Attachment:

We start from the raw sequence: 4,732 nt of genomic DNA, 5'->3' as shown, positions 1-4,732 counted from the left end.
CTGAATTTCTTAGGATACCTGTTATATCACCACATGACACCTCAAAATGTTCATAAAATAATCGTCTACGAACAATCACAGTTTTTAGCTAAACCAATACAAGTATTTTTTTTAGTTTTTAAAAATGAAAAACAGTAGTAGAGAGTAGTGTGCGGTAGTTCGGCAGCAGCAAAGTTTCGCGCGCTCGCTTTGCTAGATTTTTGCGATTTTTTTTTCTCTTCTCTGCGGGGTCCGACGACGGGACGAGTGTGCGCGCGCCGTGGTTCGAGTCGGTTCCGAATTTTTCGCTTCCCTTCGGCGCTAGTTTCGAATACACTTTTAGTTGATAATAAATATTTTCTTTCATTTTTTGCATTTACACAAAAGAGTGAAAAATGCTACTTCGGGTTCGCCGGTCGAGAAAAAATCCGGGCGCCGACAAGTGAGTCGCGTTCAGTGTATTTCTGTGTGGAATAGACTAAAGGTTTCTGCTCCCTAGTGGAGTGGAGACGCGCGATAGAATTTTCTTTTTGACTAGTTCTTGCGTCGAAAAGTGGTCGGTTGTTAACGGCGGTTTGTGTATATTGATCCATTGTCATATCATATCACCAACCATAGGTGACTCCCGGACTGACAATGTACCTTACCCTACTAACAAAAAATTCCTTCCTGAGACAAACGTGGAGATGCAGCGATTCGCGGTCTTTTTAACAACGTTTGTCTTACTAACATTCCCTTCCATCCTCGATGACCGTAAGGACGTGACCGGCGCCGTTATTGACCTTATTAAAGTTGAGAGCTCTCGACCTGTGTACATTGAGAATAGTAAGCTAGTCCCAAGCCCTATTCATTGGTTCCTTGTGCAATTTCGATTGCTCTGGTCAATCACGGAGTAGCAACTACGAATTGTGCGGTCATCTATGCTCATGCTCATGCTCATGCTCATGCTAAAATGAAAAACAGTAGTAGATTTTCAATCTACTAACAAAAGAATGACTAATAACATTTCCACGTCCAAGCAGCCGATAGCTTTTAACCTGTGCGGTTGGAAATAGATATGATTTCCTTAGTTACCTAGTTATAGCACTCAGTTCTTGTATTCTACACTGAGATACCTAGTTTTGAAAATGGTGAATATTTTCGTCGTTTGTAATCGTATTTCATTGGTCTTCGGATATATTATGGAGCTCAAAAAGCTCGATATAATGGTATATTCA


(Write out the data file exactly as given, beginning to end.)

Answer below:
We start from the raw sequence: 4,732 nt of genomic DNA, 5'->3' as shown, positions 1-4,732 counted from the left end.
CTGAATTTCTTAGGATACCTGTTATATCACCACATGACACCTCAAAATGTTCATAAAATAATCGTCTACGAACAATCACAGTTTTTAGCTAAACCAATACAAGTATTTTTTTTAGTTTTTAAAAATGAAAAACAGTAGTAGAGAGTAGTGTGCGGTAGTTCGGCAGCAGCAAAGTTTCGCGCGCTCGCTTTGCTAGATTTTTGCGATTTTTTTTTCTCTTCTCTGCGGGGTCCGACGACGGGACGAGTGTGCGCGCGCCGTGGTTCGAGTCGGTTCCGAATTTTTCGCTTCCCTTCGGCGCTAGTTTCGAATACACTTTTAGTTGATAATAAATATTTTCTTTCATTTTTTGCATTTACACAAAAGAGTGAAAAATGCTACTTCGGGTTCGCCGGTCGAGAAAAAATCCGGGCGCCGACAAGTGAGTCGCGTTCAGTGTATTTCTGTGTGGAATAGACTAAAGGTTTCTGCTCCCTAGTGGAGTGGAGACGCGCGATAGAATTTTCTTTTTGACTAGTTCTTGCGTCGAAAAGTGGTCGGTTGTTAACGGCGGTTTGTGTATATTGATCCATTGTCATATCATATCACCAACCATAGGTGACTCCCGGACTGACAATGTACCTTACCCTACTAACAAAAAATTCCTTCCTGAGACAAACGTGGAGATGCAGCGATTCGCGGTCTTTTTAACAACGTTTGTCTTACTAACATTCCCTTCCATCCTCGATGACCGTAAGGACGTGACCGGCGCCGTTATTGACCTTATTAAAGTTGAGAGCTCTCGACCTGTGTACATTGAGAATAGTAAGCTAGTCCCAAGCCCTATTCATTGGTTCCTTGTGCAATTTCGATTGCTCTGGTCAATCACGGAGTAGCAACTACGAATTGTGCGGTCATCTATGCTCATGCTCATGCTCATGCTCATGCTAAAATGAAAAACAGTAGTAGATTTTCAATCTACTAACAAAAGAATGACTAATAACATTTCCACGTCCAAGCAGCCGATAGCTTTTAACCTGTGCGGTTGGAAATAGATATGATTTCCTTAGTTACCTAGTTATAGCACTCAGTTCTTGTATTCTACACTGAGATACCTAGTTTTGAAAATGGTGAATATTTTCGTCGTTTGTAATCGTATTTCATTGGTCTTCGGATATATTATGGAGCTCAAAAAGCTCGATATAATGGTATATTCA